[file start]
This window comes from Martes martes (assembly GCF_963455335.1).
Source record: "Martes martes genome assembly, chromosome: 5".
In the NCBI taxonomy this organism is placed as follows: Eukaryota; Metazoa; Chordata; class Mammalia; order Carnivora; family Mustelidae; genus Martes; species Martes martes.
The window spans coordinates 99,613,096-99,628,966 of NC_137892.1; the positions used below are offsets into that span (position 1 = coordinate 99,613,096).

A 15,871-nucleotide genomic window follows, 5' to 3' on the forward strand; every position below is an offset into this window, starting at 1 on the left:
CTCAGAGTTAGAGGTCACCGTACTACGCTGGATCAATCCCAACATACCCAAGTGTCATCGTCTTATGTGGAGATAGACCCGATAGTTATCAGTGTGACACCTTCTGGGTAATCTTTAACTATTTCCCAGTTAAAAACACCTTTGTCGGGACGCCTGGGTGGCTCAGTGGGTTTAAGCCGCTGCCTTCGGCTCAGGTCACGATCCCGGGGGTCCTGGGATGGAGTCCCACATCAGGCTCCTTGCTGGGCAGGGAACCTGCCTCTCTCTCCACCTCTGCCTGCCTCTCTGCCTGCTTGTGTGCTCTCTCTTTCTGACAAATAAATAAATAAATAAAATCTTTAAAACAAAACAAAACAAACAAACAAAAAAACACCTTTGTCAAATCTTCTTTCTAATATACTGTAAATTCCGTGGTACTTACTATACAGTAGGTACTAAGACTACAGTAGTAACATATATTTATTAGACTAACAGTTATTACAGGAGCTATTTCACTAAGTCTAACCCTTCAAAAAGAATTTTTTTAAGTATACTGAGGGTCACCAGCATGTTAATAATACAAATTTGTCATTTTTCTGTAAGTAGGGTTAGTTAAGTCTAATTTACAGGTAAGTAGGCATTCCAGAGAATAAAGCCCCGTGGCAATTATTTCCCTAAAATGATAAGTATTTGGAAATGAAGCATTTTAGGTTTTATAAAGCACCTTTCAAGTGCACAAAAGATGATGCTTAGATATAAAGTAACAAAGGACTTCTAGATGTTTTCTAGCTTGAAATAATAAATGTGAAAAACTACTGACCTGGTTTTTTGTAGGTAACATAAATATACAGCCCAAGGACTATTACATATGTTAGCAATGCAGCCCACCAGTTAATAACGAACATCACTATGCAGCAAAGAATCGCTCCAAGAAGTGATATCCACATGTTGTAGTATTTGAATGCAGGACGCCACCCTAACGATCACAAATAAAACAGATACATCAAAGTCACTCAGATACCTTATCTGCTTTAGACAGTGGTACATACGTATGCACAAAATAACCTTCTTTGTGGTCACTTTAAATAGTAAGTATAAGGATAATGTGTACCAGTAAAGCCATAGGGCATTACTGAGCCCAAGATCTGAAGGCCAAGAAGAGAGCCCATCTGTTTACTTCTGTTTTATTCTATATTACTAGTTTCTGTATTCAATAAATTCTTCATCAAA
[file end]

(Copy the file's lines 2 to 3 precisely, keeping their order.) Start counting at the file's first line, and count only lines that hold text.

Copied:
Source record: "Martes martes genome assembly, chromosome: 5".
In the NCBI taxonomy this organism is placed as follows: Eukaryota; Metazoa; Chordata; class Mammalia; order Carnivora; family Mustelidae; genus Martes; species Martes martes.